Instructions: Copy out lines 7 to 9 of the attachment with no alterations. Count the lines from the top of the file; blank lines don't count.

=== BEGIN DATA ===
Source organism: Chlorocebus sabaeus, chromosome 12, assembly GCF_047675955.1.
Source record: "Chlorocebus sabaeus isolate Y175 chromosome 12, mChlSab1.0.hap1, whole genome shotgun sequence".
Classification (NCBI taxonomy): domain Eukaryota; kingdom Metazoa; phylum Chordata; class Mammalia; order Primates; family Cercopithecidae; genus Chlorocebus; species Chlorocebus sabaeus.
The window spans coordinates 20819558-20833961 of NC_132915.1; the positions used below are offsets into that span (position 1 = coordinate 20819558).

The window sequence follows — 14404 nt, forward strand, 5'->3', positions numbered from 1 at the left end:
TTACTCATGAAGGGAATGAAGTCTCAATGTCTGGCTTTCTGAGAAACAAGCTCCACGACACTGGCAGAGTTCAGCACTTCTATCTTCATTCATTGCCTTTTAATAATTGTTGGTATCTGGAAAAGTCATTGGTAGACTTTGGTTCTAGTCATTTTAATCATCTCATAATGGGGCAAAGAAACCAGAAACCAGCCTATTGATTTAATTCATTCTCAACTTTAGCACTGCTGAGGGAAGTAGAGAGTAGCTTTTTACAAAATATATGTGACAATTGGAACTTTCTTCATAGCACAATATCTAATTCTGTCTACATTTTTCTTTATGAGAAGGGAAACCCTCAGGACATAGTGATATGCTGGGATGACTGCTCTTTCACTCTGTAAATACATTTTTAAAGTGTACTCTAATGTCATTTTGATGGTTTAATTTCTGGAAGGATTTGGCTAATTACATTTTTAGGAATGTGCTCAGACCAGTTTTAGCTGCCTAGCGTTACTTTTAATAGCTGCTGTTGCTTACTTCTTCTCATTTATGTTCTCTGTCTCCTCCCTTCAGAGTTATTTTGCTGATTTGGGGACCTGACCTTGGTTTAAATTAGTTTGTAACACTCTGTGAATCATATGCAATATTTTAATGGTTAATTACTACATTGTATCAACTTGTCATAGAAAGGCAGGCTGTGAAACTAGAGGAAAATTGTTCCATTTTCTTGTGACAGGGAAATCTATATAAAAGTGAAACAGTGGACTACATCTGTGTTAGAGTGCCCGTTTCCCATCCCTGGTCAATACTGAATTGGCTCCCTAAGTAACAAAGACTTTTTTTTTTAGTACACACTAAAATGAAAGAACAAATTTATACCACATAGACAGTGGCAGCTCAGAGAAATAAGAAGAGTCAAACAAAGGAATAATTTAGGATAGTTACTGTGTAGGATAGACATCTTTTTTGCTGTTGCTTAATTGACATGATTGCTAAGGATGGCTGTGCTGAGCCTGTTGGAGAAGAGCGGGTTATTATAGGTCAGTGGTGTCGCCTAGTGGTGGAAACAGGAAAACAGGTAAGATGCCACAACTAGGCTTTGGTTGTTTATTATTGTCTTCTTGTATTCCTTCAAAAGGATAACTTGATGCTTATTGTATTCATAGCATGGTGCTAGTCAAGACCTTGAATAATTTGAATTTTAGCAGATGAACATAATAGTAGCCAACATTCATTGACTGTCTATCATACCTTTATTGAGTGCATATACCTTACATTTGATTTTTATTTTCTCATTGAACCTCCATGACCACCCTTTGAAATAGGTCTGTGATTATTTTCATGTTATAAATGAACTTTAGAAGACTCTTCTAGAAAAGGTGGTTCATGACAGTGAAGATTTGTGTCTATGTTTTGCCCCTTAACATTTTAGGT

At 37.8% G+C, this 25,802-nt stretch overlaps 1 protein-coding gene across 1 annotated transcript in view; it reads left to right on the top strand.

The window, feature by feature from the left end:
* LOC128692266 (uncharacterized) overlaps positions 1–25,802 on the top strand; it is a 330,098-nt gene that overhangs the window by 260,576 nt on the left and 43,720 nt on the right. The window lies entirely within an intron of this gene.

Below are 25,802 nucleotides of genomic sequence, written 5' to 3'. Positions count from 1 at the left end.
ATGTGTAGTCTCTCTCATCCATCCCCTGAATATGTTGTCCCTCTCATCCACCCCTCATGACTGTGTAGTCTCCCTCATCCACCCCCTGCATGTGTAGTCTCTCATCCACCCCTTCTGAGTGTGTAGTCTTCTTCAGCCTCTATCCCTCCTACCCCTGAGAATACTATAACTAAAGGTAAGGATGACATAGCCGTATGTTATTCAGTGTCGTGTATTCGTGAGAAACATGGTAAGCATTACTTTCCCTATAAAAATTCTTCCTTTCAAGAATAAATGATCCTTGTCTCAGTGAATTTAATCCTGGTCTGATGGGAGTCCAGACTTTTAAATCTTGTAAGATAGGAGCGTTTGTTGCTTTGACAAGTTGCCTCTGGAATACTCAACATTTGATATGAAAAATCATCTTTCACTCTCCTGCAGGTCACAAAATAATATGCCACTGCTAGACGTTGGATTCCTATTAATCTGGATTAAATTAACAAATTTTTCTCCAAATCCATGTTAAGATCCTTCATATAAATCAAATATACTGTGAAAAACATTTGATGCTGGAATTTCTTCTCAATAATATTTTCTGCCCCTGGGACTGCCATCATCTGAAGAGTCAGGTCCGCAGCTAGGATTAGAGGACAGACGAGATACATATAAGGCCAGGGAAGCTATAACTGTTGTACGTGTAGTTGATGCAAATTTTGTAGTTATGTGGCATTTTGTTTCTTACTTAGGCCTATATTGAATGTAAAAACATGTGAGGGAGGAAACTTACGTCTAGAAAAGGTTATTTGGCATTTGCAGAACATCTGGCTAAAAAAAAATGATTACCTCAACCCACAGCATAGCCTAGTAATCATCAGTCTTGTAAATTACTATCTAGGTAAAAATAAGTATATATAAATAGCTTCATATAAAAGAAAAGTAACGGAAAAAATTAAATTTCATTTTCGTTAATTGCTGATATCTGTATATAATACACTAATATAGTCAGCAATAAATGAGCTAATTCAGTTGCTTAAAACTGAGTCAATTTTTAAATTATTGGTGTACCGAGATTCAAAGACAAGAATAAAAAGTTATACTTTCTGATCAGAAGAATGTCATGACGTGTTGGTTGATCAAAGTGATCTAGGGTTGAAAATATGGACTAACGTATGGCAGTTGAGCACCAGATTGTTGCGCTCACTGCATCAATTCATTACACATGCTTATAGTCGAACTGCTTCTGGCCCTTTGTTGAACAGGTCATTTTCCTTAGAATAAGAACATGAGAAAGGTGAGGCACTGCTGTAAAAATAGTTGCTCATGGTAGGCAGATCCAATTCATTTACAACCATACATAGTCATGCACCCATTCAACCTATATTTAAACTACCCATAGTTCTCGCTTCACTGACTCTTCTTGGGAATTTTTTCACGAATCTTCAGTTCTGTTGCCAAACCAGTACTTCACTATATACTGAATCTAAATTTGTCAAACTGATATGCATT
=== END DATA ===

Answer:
At 37.8% G+C, this 25,802-nt stretch overlaps 1 protein-coding gene across 1 annotated transcript in view; it reads left to right on the top strand.

The window, feature by feature from the left end:
* LOC128692266 (uncharacterized) overlaps positions 1–25,802 on the top strand; it is a 330,098-nt gene that overhangs the window by 260,576 nt on the left and 43,720 nt on the right. The window lies entirely within an intron of this gene.